Dal Zotto Wines prides itself on its family values and heritage. With Dal Zotto founder Otto Dal Zotto being the planter of the first vine of Prosecco in the country, why wouldn’t you be?!

Who better to shine through these family values than Patrick, Dal Zotto’s colourful salesman. As soon as you meet Patrick, his energy and love of wine is infectious. Not to mention his love of food. He took us through each of their wines they had for tasting, and explained the flavour and characteristics of each. He even recommended using their Prosecco to make a mojito! Wow this guy loves to experiment. Something I’ll need to try out.

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Patrick!

 

If you do ever see the Dal Zotto Wines stand at any of the numerous wine shows that pop up in and around the country, be sure to drop by and say hi to Patrick!

 

 

My final take home picks of the day were:

Dal Zotto Wines Rosato 2013

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When you come across a Rosé as good as this one, pick it up and take it home with you. You’ll have no second thoughts or regrets.

 

Dal Zotto Wines Pinot Grigio 2015

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A classic Italian variety that stays true to how a Pinot Grigio should be – Crisp, fruity, with a clean refreshing finish.

 

Until next time winos,

Cheers

 

 

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Your summer is not complete without an Aperol spritz. A summer favourite featuring sparkling wine Prosecco

With just days left of summer, you might as well squeeze in a few glasses of an Aperol spritz.

Over summer I have seen this drink being spruiked everywhere, from rooftop bars to events around town.

Made with Aperol, an Italian liqueur, and Prosecco, an Italian sparkling wine, it is a deliciously refreshing drink! I couldn’t imagine a better place to sip this drink than somewhere outdoors, under the sun.

Aperol Spritz Recipe

  • Ice and thin slice of orange
  • 3 Parts Prosecco
  • 2 Parts Aperol
  • Dash of Soda

Mix and serve in a wine glass.

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And don’t forget to add sunglasses and slop on some sunscreen. Enjoy!

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Until next time winos,

Cheers

 

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Cooking with Brown Brothers Prosecco

Would you like some wine scones?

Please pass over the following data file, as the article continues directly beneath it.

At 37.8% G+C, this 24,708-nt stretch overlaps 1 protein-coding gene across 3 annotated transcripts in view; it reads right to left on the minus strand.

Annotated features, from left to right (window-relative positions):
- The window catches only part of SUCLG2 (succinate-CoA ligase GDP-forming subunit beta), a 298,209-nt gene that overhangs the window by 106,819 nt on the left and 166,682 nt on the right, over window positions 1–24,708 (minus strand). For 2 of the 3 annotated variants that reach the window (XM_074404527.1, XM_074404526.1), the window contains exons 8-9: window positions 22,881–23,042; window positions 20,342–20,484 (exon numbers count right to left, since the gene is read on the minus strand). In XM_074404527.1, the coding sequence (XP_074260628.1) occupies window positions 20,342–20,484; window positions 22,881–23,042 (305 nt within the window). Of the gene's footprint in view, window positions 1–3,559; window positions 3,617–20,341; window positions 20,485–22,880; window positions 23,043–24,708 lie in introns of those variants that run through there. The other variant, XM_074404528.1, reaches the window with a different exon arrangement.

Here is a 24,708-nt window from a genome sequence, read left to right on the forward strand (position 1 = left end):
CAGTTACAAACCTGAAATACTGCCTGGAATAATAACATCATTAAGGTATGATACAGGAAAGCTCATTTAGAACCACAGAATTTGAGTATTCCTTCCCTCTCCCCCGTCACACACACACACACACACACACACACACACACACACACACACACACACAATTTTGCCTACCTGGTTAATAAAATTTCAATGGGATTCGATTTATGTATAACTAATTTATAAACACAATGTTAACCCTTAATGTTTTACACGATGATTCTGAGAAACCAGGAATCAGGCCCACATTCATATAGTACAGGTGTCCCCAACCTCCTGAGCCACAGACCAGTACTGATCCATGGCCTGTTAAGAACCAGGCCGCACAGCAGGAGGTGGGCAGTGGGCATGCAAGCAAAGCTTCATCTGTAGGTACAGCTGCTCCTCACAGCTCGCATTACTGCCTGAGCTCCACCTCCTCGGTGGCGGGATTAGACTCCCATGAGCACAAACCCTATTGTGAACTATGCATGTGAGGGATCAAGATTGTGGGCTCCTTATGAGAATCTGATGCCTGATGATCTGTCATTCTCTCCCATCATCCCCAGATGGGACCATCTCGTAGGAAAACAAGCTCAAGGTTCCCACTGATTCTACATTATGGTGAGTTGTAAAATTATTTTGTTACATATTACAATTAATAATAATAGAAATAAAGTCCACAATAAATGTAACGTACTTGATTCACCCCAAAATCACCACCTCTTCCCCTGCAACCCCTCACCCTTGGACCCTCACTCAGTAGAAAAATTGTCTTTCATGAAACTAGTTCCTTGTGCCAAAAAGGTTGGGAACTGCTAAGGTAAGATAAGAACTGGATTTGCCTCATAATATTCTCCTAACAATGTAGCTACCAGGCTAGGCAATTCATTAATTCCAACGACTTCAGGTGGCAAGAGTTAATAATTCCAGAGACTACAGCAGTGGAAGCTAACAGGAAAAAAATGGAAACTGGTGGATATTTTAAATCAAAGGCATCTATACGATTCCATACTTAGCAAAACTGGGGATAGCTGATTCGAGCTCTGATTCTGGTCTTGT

Wine scones? Now that sounds like my kind of afternoon tea!

Next time you’re having afternoon tea, try out this recipe. It will be sure to give your afternoon delight, that extra delight it deserves.

Typically to make a great scone, the secret ingredient is lemonade. This is what gives a scone that extra fluffiness and sweetness that makes passing up a scone hard to resist. For this scone recipe, rather than using lemonade, it uses Prosecco – Brown Brothers Prosecco.BrownBrothersProsecco

Prosecco is an Italian sparkling wine variety. While its sparkling cousin Champagne is fermented in oak barrels, and can only be named Champagne if it comes from the Champagne region; Prosecco is fermented in stainless steel tanks, and can only be named Prosecco if it uses the Prosecco grape.

With my bottle of Prosecco lined up along side the other ingredients, I couldn’t resist but tip the bottle and enjoy a glass while baking. The taste – Fruity and smooth, with a dry finish. Delish!

 

Ingredients required:

600g Self-raising flour

120g Caster sugar

250ml Brown Brothers Prosecco

250ml Double Cream

1 tsp salt

Milk for brushing

Extra four for dusting.

 

Method:

Preheat oven to 180 degrees.

Sift flour, sugar and salt in to a bowl.

Combine the Prosecco with the double cream and add to the dry ingredients.

Gently mix and kneed until the mix has come together.

Roll out on a lightly floured surface until 1.5cm thick, and cut in to 5cm round discs.

Place on lined tray 2cm apart.

Brush tops with a little milk and place in oven for 14 minutes.

 

Super easy, and quick to make.

Serve up warm with some jam and cream, and a glass of Prosecco on the side of course, and I can guarantee the troops will be happy.

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Until next time winos,

Cheers.

 

 

*Recipe credit to Brown Brothers Epicurean